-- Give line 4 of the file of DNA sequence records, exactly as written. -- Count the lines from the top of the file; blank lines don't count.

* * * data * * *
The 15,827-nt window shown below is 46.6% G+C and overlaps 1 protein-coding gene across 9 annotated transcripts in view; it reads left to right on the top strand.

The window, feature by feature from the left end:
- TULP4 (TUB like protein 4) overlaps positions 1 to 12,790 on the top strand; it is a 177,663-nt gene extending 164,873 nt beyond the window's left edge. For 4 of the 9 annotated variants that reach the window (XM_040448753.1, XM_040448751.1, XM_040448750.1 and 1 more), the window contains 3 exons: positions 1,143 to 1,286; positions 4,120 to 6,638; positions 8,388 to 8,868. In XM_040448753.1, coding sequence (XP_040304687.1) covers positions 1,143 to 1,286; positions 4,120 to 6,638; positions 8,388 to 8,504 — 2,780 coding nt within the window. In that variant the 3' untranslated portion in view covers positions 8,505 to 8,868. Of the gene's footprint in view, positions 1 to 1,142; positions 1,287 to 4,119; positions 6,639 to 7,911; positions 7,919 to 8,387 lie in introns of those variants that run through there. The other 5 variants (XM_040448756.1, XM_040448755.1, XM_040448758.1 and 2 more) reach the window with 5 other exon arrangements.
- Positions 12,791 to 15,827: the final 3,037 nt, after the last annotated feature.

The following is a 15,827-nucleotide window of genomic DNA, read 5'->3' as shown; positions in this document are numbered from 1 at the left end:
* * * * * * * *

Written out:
- Positions 12,791 to 15,827: the final 3,037 nt, after the last annotated feature.